A mistake often made with respect to the Iranian nuclear deal is the belief that the United States and the European Union view a stronger Iran as an existential threat. 

While the presence of another nuclear-armed Middle Eastern state is a scenario that both the US and the EU endeavor to avoid, the onus on Iranian policymakers to both save their economy from greater economic harm and ensure inclusion in a changing global energy marketplace is greater. Iran holds the world’s fourth largest oil reserves and second largest natural gas deposits, the latter of which were mostly discovered in the last two decades.

Due to sanctions, however, the energy giant that Iran could be has not grown past infancy, and has thus far been unable to develop the lion’s share of its natural gas. Indeed, Iran has turned to Central Asian nations such as Turkmenistan in order to fill shortages at home. Iranian oil production, while still sixth in the world, has regressed during every one of the past seven years, and will continue to do so if technology desperately needed to bring Iranian oil into the 21st century continues to be unobtainable.

Moreover, the Iranian economy has shrunk by percentage points due to sanctions, with entire sectors reduced to irrelevance as a result of import and export restrictions. This means that the Iranian economy has come to depend almost entirely on a weakened hydrocarbons sector, and become a de facto petrol state.

While Iran has grown weaker, regional neighbors have become stronger. Both Turkmenistan and Azerbaijan have actively sought out ties with both East and West, and have set in motion plans to develop pipelines connecting Azerbaijani natural gas with European markets via Turkey. European markets are seeking to diversify their energy imports due to overdependence on Russia, and have seized the opportunity to work with partners that also share the Caspian Sea with Iran.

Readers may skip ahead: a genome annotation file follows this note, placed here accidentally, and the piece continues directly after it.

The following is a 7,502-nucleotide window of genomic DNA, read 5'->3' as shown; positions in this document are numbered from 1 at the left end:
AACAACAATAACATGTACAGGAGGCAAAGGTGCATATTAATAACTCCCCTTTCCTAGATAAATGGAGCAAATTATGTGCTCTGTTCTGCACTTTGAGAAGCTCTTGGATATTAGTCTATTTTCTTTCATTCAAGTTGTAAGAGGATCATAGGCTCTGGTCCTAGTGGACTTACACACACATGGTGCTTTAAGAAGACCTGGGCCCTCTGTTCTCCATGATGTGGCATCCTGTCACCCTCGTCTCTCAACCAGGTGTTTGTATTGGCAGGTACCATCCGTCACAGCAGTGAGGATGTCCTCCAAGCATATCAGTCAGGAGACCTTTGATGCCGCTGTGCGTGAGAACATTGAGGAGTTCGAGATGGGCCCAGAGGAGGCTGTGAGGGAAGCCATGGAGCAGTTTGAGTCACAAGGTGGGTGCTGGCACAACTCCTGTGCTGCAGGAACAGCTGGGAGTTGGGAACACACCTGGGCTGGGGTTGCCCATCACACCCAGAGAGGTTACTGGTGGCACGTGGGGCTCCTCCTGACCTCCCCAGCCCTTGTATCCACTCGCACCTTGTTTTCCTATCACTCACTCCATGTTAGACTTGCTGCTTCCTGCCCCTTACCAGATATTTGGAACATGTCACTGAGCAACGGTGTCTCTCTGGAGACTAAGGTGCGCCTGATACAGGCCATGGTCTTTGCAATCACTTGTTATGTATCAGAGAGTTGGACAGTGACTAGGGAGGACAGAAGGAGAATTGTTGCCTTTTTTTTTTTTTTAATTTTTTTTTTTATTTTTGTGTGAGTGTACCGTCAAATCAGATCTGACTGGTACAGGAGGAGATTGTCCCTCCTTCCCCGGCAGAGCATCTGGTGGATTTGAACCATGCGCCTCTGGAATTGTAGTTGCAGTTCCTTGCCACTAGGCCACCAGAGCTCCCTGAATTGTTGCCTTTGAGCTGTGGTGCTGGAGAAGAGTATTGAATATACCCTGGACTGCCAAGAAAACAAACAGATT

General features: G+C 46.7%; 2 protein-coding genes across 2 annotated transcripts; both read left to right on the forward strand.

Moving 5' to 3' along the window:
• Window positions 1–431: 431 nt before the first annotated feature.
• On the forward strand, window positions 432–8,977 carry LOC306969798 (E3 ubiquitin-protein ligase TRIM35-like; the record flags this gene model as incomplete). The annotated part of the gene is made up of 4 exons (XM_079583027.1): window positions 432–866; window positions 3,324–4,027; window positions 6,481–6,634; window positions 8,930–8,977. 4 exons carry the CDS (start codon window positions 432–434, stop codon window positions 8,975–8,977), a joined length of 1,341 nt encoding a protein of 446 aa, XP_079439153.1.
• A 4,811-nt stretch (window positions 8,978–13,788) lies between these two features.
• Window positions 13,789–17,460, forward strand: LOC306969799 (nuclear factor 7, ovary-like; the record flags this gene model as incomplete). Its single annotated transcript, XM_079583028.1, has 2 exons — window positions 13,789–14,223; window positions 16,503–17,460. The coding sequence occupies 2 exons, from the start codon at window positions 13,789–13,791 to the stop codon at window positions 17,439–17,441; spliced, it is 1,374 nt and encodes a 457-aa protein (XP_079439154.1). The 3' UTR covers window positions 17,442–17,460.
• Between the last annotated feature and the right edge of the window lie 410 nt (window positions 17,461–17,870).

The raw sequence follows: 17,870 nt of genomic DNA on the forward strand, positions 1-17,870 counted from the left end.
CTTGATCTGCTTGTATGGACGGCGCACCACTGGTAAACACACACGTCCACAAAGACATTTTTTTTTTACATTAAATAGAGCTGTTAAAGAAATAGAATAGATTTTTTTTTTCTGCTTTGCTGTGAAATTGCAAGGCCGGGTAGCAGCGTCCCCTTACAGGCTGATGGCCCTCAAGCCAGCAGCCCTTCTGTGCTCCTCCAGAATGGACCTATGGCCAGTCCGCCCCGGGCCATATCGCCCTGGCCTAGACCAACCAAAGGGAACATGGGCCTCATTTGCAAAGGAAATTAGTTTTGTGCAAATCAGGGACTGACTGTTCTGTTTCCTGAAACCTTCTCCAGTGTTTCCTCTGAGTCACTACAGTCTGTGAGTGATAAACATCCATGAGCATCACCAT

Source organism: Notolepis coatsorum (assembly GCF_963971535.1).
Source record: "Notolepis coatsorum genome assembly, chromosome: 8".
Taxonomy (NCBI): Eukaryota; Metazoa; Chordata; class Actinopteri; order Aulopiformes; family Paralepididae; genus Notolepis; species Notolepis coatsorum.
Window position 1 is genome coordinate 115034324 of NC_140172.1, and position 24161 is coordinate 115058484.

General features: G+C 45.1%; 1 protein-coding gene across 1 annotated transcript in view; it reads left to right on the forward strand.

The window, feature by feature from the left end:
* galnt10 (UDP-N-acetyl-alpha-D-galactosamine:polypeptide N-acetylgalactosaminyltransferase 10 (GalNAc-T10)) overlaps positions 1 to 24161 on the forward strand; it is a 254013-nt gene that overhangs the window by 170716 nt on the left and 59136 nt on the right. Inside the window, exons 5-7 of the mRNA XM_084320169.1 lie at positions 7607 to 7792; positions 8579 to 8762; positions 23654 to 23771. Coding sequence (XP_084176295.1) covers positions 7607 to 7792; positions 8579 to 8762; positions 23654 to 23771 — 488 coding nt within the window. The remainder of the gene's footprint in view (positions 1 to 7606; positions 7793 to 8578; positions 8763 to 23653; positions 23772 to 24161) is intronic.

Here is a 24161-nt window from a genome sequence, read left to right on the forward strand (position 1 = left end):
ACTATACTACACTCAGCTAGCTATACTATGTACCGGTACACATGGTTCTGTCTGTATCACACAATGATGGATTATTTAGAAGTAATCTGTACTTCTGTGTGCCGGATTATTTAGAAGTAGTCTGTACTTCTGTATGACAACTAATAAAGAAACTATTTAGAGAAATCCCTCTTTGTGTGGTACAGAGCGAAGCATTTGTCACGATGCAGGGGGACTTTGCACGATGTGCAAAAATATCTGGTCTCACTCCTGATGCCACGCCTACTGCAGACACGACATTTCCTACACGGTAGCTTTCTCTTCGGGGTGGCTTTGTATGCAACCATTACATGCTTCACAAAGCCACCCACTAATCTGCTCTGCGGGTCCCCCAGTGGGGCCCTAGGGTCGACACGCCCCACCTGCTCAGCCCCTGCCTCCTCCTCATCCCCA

Iranian energy officials have made similar assurances regarding a similar pipeline connecting Iranian gas with European markets, though such a deal is contingent on the removal of sanctions levied against the Iranian economy. Currently, any such deal appears unlikely. Iranian negotiators are pushing a hard line with their Western counterparts, thus far refusing to accede to Western demands of greater transparency regarding Iran’s Arak heavy water reactor, and preemptively ruling out any type of “backwards step,” that is, any change in previously discussed centrifuge and uranium enrichment limits.

These types of statements could easily be bluster engineered by the Iranian political apparatus to allay fears of domestic hardliners. However, if this inflexible posture is continued, a dangerous precedent could be set that would torpedo the deal and lead to further ostracization of the Iranian economy.

Eric Wheeler